Pancreatic Cancer Touches The Black Community, Too
The survival rate of pancreatic cancer is dismal to begin with. Only 1 of 4 people with pancreatic cancer survive one year past diagnosis. Five years out, only 1 of every 20 are still alive. And, the black community is harder hit.
Black men and women are more likely to develop this relatively rare cancer than other groups, with black men having the worst survival rate (Surprisingly, for unknown reasons, the survival rate of black women is the same as white men and women).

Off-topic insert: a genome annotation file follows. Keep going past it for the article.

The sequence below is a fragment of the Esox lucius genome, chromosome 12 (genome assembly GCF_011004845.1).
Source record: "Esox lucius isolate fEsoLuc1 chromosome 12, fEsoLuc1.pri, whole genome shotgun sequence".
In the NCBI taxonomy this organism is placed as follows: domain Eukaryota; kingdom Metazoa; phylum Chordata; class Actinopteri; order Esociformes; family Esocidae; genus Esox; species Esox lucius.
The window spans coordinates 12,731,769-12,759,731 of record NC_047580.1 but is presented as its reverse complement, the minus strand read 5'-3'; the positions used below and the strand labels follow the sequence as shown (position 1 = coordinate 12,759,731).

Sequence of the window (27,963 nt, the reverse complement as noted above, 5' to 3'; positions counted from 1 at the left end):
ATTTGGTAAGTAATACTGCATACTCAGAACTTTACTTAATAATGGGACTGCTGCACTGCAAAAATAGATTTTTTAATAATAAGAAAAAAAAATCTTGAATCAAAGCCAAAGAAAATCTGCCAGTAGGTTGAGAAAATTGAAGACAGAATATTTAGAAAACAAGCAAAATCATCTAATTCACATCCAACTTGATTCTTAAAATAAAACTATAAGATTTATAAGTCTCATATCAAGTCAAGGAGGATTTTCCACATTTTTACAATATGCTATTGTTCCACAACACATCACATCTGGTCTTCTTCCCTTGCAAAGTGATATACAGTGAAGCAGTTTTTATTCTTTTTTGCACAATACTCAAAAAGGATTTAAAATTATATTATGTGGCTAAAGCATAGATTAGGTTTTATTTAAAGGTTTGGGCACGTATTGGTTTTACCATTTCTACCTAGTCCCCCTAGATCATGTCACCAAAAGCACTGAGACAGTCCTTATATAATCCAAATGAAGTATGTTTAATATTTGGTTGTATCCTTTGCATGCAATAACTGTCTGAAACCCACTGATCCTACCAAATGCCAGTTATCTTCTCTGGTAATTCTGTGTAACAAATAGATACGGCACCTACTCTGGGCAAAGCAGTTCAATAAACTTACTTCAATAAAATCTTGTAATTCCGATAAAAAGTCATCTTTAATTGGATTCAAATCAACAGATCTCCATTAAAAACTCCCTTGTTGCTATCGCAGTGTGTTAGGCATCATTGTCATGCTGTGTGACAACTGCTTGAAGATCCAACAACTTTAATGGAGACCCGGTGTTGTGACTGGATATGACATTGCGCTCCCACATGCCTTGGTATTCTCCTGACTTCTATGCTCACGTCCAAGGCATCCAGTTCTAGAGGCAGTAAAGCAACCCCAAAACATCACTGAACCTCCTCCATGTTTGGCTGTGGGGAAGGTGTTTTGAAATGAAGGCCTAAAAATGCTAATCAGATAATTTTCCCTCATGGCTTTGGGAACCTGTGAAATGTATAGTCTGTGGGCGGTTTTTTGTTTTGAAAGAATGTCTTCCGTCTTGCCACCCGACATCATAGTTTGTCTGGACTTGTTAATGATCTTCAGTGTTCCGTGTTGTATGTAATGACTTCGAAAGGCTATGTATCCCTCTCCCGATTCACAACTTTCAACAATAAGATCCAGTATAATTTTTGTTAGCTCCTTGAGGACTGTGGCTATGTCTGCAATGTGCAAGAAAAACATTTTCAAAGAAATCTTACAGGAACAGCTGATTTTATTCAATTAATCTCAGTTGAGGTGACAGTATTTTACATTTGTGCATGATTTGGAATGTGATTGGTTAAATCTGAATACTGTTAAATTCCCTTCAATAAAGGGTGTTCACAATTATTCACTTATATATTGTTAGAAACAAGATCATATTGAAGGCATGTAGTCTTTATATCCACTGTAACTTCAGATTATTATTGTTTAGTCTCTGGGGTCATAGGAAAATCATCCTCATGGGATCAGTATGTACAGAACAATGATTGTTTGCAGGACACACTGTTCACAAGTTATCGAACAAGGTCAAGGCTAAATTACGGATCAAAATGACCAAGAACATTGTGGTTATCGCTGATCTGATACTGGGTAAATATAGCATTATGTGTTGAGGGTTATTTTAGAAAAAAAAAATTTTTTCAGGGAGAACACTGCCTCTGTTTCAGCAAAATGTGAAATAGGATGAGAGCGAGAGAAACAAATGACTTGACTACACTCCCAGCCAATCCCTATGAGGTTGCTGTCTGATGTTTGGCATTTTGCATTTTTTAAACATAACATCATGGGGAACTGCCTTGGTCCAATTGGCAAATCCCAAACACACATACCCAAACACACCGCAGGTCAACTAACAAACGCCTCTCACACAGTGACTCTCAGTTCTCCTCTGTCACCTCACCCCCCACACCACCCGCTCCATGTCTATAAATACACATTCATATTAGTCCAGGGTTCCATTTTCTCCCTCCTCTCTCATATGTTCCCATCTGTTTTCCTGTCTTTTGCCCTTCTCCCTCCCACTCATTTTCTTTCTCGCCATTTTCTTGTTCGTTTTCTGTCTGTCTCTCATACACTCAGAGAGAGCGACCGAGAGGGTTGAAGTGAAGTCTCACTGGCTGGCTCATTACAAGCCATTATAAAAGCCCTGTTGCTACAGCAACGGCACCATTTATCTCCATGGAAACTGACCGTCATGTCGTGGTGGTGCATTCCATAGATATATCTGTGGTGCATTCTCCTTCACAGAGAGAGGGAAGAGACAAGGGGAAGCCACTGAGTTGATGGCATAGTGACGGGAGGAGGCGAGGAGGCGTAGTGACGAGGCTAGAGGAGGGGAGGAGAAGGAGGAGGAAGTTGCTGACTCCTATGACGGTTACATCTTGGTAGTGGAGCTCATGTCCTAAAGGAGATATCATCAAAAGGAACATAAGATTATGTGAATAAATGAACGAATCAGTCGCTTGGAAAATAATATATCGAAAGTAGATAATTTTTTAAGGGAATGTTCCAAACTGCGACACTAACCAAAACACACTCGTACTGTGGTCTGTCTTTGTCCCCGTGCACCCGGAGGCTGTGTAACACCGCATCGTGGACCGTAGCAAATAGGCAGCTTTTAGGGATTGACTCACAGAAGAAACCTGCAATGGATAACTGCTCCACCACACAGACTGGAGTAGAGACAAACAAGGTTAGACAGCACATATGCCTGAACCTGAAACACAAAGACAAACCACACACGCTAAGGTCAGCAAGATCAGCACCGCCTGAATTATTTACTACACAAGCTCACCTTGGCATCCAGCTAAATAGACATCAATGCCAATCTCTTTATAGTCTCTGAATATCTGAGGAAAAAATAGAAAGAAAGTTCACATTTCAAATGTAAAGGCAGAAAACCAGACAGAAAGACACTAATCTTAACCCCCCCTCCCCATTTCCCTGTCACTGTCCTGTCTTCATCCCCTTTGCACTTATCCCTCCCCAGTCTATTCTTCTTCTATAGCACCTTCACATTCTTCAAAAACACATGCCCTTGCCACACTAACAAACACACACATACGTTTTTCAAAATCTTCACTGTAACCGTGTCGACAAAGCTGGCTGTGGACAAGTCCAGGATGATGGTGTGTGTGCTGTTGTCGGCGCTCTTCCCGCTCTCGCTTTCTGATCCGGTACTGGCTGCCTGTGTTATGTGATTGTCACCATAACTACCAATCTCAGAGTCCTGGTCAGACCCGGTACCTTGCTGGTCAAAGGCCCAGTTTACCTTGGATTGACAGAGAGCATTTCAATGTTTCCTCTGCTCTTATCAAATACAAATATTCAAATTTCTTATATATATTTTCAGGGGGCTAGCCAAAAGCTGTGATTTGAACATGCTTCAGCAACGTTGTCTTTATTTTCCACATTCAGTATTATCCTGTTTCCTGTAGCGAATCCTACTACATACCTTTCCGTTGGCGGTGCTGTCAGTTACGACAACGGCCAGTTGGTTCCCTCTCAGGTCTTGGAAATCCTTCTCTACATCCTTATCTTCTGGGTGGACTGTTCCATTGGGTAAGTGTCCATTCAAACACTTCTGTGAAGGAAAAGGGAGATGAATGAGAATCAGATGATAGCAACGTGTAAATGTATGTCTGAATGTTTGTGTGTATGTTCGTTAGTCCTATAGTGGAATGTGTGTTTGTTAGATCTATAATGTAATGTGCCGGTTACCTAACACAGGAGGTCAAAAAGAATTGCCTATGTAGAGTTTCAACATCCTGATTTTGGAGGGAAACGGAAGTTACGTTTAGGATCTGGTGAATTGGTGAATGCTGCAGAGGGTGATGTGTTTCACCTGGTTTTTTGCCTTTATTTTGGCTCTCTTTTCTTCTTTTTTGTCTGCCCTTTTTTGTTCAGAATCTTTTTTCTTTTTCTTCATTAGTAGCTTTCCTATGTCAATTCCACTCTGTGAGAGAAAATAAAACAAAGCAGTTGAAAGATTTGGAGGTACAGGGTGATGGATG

Despite its impact, few have ever heard about the disease prior to Jobs’ death. So, here’s the low-down on this not so often discussed condition.
Who gets pancreatic cancer?
Last year, over 40,000 Americans were diagnosed with cancer of the pancreas. In the same year, nearly 37,000 died. The average age at time of diagnosis is 72.
What does the pancreas do?
The pancreas plays two key roles: one is to produce juices to help digest or break down food, and the other is to help control blood sugar. Type 1 or juvenile diabetes – different from adult diabetes – develops when the pancreas does not function properly.